The ransom of "Red Dawn"
When George W. Bush wished "good riddance" to Saddam Hussein this morning, his sentiments weren't controversial. Few of those who opposed the war harbored any illusions about the hideous nature of the dictator's regime. His capture by American troops is an important achievement and an opportunity to bring this oppressor to justice. It may be premature, however, to slap an epitaph on him. By choosing survival instead of suicide, Saddam may be hoping to make more trouble in the months to come than he could while scuttling fearfully from one "spider hole" to the next.
Although the president has wisely avoided gloating about Saddam's snaring, not all of his political supporters are so circumspect. They will tell us that the presidential election is now preordained, possibly due to advance planning by the deity. They will assure us that the fate of Saddam, which we once were told didn't matter at all, is now of critical importance.
Last April, after attempts to kill Saddam succeeded only in massacring civilians, the White House press secretary explained that the dictator's presence or absence made no difference "in the bigger scheme of things" because his regime was coming to an end anyway. Today, with Saddam in custody, prominent conservatives predict that the success of "Operation Red Dawn" will devastate the Iraqi insurgents as well as extremists and terrorists throughout the region (and presumably, the world).
Let's hope the spin is correct, for a change, because hopes for the early return of our troops depend on the accuracy of such predictions. Yet let's acknowledge that Saddam's imprisonment may not much alter the social, political and religious factors behind the insurgency. For the sake of Americans and Iraqis, therefore, it is still imperative to internationalize security and reconstruction in Iraq -- and conclude the U.S. "occupation" as soon as possible.
On Sunday evening, I happened to be seated next to former ambassador Joe Wilson at the Nation Institute's annual dinner. Despite his disdain for the White House that attacked his wife, Wilson told me quite dispassionately that the Bush administration could make the seizure of Saddam into a real turning point by embracing multilateralism and seeking consensus on Iraq among our traditional allies -- including those that opposed the invasion.
And what about Saddam himself? As William Safire suggested this morning, the old monster may well be looking forward to his final appearance on the world stage, where he will justify his crimes and denounce his enemies in the style of Slobodan Milosevic. He is likely to argue, as he has reportedly done in preliminary interrogations, that his government was overthrown and his country bombed and devastated on a false pretext. He would surely have a lot to say that the White House doesn't want anyone to hear. That must be why the Army is more likely to hand Saddam over to an Iraqi tribunal rather than an international court.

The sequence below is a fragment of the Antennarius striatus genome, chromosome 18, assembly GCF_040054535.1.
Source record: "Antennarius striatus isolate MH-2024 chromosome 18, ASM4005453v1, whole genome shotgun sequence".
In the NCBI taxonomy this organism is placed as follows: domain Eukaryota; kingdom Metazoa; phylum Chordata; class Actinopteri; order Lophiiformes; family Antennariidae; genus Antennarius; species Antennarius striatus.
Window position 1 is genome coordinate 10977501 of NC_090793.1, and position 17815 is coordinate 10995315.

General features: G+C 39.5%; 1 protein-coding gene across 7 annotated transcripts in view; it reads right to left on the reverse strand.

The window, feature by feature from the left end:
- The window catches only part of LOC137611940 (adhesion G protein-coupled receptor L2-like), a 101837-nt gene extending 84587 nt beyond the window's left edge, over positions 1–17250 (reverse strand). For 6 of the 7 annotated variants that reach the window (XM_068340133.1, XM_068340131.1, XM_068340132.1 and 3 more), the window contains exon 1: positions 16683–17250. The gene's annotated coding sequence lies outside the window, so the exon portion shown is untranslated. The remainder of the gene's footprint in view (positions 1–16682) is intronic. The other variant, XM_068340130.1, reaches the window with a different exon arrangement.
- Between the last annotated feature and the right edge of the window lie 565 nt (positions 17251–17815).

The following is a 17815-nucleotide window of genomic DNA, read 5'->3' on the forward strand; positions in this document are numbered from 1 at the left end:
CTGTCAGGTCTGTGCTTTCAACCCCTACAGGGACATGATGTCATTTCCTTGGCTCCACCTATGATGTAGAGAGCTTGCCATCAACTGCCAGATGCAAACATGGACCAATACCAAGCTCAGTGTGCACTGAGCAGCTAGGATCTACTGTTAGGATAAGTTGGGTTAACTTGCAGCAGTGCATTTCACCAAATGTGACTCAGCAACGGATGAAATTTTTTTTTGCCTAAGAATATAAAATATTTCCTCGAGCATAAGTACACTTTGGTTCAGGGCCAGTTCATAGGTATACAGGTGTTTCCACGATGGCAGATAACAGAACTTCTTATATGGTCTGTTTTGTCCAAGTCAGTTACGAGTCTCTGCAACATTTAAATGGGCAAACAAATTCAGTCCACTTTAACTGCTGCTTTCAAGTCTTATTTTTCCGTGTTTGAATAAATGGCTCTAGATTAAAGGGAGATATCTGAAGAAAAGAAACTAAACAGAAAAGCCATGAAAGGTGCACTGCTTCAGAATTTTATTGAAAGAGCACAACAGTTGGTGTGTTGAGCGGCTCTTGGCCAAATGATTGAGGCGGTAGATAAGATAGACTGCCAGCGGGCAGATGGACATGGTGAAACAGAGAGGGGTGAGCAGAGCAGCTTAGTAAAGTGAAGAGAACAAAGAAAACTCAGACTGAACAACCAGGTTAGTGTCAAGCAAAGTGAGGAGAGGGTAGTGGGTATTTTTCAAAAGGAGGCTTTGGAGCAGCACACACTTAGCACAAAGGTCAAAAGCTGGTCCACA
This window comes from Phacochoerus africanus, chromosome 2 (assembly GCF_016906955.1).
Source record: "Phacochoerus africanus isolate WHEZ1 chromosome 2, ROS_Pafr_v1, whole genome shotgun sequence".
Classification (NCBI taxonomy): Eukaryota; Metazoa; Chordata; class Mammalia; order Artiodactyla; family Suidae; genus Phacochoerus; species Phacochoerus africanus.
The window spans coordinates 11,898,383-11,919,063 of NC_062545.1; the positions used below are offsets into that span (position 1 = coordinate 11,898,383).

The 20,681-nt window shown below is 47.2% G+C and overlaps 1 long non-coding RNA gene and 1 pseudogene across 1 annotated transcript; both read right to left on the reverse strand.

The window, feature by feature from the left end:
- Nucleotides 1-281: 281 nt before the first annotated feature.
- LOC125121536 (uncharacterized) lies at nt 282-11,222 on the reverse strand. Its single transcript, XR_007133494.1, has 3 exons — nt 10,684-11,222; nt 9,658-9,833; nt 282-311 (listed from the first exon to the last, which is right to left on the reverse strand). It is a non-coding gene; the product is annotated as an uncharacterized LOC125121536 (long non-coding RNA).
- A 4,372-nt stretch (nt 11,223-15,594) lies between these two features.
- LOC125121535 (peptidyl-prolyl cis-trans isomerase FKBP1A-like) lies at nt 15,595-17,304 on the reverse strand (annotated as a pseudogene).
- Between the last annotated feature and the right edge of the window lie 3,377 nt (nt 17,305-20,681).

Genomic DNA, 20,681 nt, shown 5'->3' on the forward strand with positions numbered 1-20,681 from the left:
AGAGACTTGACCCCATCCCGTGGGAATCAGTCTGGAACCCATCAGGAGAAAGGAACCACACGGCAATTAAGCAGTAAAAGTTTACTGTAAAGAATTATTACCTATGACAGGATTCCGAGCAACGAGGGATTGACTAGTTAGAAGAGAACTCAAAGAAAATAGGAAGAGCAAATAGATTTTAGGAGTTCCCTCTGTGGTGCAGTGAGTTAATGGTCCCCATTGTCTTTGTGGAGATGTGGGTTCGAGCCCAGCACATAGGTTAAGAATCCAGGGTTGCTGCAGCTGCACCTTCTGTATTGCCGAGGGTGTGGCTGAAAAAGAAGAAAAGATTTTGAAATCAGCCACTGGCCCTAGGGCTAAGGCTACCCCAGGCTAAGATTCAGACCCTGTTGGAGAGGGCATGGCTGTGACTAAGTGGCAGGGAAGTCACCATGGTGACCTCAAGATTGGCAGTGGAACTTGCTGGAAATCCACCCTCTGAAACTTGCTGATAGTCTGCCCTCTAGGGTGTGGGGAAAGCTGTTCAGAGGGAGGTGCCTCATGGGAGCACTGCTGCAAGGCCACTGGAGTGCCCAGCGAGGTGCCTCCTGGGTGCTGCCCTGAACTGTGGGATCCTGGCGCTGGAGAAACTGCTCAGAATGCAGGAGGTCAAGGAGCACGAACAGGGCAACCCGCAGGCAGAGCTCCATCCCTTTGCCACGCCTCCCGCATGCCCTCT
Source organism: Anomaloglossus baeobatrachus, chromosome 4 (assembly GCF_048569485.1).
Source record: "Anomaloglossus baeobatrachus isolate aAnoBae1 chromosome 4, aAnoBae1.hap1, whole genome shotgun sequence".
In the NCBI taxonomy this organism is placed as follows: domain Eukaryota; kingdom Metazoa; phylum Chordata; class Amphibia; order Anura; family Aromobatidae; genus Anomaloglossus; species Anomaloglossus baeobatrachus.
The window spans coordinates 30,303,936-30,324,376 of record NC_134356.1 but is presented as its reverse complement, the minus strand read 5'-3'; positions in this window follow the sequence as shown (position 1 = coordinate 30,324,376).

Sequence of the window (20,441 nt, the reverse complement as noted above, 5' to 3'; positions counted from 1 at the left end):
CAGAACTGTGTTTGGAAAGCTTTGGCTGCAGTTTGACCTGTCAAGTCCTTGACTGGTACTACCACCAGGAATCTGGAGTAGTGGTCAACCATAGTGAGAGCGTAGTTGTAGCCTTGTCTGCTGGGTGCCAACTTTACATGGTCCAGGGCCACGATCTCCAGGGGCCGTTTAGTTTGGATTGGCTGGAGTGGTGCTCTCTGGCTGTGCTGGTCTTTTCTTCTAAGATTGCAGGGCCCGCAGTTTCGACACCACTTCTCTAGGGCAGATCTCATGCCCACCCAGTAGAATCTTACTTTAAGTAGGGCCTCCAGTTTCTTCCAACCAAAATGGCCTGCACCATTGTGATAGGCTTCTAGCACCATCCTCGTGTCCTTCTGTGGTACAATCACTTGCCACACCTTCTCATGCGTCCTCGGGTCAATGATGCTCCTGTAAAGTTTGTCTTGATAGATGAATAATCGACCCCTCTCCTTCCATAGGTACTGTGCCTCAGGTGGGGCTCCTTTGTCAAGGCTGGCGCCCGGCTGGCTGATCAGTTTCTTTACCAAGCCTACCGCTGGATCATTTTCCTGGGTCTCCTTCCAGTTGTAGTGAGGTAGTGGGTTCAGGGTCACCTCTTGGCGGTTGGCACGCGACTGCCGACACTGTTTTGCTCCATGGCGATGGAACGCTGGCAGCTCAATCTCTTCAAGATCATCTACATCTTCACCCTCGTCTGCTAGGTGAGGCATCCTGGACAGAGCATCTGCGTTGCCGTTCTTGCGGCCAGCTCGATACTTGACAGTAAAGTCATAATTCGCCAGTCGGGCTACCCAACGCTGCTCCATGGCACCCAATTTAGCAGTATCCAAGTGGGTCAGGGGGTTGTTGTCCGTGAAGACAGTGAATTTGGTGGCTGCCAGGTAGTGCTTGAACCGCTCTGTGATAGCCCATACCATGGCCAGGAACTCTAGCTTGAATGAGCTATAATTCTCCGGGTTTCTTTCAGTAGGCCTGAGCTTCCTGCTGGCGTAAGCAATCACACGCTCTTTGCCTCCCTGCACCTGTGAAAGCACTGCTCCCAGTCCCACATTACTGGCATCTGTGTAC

In a persuasive essay, Ken Roth of Human Rights Watch mentions certain historical and ideological motives underlying that decision: "The Bush administration calculates that a tribunal of Iraqis selected by its hand-picked Governing Council will be less likely to reveal embarrassing aspects of Washington's past support for Saddam Hussein, more likely to impose the death penalty despite broad international condemnation, and, most important, less likely to enhance even indirectly the legitimacy of the detested International Criminal Court."
Roth argues that an internationally led tribunal would provide greater transparency and fairness. I would add that such a tribunal -- rather than a political show trial overseen by the Iraqi Governing Council -- will help to repair American and Iraqi relations with the rest of the international community. (Today's Washington Post poll, which doesn't show an enormous political bounce for Bush or the war, indicates that a majority of Americans believe Saddam "should be put on trial by a United Nations tribunal.")
The president acknowledged this morning that "whatever justice is meted out needs to stand international scrutiny." He may or may not understand what that objective would require -- and why the Iraqis so understandably eager to try and execute Saddam should be restrained.
[3 p.m. PST, Dec. 15, 2003]